One person we haven’t heard from in the hubbub over replacing Justice John Paul Stevens is Stevens himself. That’s unsurprising, but not inevitable. A few words on judicial selection from this respected birthday boy—Justice Stevens turns 90 years old today— would be a gift from him to the nation.
Stevens doesn’t attend presidential State of the Union addresses. He keeps as far away from the political branches of government as he can. But there is precedent for Stevens to become engaged in the discussion of a Court nominee. The facile pundits who claim Stevens is the Court’s liberal hero or bum—depending on their point of view—overlook the fact that in 1987, Stevens publicly endorsed President Ronald Reagan’s choice of archconservative Judge Robert Bork to replace Justice Lewis Powell Jr. Stevens called Bork “a very well qualified candidate and one [who] will be a very welcome addition to the Court.” He told the audience he was addressing, “I see no reason why I shouldn’t express [my opinion] publicly.”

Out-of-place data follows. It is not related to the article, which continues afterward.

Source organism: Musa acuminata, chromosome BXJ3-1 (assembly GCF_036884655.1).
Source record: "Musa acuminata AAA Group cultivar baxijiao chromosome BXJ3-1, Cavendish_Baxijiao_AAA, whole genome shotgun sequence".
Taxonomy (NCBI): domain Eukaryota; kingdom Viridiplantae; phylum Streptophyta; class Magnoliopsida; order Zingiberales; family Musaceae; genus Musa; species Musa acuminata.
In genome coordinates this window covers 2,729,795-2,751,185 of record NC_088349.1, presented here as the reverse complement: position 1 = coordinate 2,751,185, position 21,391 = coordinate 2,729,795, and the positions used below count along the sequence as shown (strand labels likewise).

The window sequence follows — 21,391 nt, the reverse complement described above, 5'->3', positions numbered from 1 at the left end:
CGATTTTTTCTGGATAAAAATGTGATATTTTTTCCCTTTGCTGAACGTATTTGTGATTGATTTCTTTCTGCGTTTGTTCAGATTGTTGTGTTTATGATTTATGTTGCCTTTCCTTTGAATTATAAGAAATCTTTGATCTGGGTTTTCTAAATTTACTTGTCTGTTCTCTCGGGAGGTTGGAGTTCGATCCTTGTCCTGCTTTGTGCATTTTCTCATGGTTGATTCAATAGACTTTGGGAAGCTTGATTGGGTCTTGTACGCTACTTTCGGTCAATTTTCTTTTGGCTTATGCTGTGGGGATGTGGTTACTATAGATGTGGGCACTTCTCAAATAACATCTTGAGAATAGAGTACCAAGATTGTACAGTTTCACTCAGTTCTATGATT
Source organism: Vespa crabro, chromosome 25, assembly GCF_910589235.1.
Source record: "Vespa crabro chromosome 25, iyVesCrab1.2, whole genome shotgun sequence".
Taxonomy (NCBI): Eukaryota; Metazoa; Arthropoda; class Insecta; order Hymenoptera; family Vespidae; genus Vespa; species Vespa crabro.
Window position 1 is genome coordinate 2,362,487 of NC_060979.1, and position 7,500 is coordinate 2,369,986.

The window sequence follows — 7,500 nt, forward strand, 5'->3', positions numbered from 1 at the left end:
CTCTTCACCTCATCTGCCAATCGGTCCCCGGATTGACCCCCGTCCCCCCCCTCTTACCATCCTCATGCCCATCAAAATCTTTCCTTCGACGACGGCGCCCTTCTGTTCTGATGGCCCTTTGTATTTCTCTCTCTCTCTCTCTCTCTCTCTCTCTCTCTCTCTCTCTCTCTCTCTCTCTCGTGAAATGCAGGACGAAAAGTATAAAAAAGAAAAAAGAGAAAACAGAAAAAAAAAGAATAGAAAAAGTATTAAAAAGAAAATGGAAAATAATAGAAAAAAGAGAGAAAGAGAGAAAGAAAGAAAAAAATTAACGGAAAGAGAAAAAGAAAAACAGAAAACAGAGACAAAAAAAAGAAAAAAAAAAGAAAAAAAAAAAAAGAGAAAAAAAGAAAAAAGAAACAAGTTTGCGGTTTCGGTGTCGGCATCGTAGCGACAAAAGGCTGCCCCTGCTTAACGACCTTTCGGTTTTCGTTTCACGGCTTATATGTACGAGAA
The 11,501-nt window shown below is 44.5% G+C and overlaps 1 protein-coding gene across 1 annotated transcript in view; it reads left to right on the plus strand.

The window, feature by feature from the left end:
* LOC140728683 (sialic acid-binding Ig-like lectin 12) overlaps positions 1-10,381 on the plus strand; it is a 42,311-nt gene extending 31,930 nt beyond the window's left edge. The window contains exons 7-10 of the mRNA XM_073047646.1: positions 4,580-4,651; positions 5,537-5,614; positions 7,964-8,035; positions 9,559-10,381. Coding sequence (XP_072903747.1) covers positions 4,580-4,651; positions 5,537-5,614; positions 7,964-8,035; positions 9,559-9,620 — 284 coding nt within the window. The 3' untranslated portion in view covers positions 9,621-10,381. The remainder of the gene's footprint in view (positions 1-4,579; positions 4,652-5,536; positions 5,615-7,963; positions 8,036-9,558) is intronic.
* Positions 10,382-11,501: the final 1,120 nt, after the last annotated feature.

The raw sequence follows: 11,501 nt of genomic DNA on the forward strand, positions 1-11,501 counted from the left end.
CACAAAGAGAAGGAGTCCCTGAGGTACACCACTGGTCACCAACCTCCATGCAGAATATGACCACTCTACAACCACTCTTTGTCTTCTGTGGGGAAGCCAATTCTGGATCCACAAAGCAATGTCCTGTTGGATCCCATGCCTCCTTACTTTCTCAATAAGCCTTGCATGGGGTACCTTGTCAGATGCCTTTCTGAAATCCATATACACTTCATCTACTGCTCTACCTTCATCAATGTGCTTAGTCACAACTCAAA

In my opinion, Stevens saw Bork as a peer in the law and an intellectual power who could contribute fresh ideas to Court deliberations, as he did, though probably from a different perspective. His statement on Bork’s behalf, which Bork never appreciated, testified to Stevens’s vision of the Supreme Court as non-ideological and impartial. Call it naïve, but Stevens still has that vision—more as a hope nowadays than an observation.
His belief in an independent judiciary might prompt Stevens to comment on the upcoming battle for his replacement. It’s unlikely he would publicly endorse or disapprove of a candidate, but he might seize an opportunity to throw some oil on the roiling political waters. — Bill Barnhart